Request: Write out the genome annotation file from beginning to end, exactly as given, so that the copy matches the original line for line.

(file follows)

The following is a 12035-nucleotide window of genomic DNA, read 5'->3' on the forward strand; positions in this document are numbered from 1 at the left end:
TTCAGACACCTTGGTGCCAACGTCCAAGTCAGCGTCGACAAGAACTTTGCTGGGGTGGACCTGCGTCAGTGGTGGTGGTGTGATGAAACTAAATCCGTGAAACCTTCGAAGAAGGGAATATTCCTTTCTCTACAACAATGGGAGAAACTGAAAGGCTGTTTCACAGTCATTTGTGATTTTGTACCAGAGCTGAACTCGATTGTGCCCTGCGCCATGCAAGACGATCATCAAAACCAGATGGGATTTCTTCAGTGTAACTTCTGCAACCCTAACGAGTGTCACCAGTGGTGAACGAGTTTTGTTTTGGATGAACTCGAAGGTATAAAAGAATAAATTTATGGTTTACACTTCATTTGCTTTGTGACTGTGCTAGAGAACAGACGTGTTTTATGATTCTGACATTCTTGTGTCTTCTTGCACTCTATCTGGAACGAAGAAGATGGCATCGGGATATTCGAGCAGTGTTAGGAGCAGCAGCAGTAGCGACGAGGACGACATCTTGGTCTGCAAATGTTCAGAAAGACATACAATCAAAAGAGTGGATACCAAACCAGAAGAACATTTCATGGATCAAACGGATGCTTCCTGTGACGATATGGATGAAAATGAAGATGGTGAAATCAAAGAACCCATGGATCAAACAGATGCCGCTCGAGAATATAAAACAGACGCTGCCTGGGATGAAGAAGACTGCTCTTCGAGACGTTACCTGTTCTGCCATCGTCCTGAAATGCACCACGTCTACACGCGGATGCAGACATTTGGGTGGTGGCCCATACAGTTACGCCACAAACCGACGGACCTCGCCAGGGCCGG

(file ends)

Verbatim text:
The following is a 12035-nucleotide window of genomic DNA, read 5'->3' on the forward strand; positions in this document are numbered from 1 at the left end:
TTCAGACACCTTGGTGCCAACGTCCAAGTCAGCGTCGACAAGAACTTTGCTGGGGTGGACCTGCGTCAGTGGTGGTGGTGTGATGAAACTAAATCCGTGAAACCTTCGAAGAAGGGAATATTCCTTTCTCTACAACAATGGGAGAAACTGAAAGGCTGTTTCACAGTCATTTGTGATTTTGTACCAGAGCTGAACTCGATTGTGCCCTGCGCCATGCAAGACGATCATCAAAACCAGATGGGATTTCTTCAGTGTAACTTCTGCAACCCTAACGAGTGTCACCAGTGGTGAACGAGTTTTGTTTTGGATGAACTCGAAGGTATAAAAGAATAAATTTATGGTTTACACTTCATTTGCTTTGTGACTGTGCTAGAGAACAGACGTGTTTTATGATTCTGACATTCTTGTGTCTTCTTGCACTCTATCTGGAACGAAGAAGATGGCATCGGGATATTCGAGCAGTGTTAGGAGCAGCAGCAGTAGCGACGAGGACGACATCTTGGTCTGCAAATGTTCAGAAAGACATACAATCAAAAGAGTGGATACCAAACCAGAAGAACATTTCATGGATCAAACGGATGCTTCCTGTGACGATATGGATGAAAATGAAGATGGTGAAATCAAAGAACCCATGGATCAAACAGATGCCGCTCGAGAATATAAAACAGACGCTGCCTGGGATGAAGAAGACTGCTCTTCGAGACGTTACCTGTTCTGCCATCGTCCTGAAATGCACCACGTCTACACGCGGATGCAGACATTTGGGTGGTGGCCCATACAGTTACGCCACAAACCGACGGACCTCGCCAGGGCCGG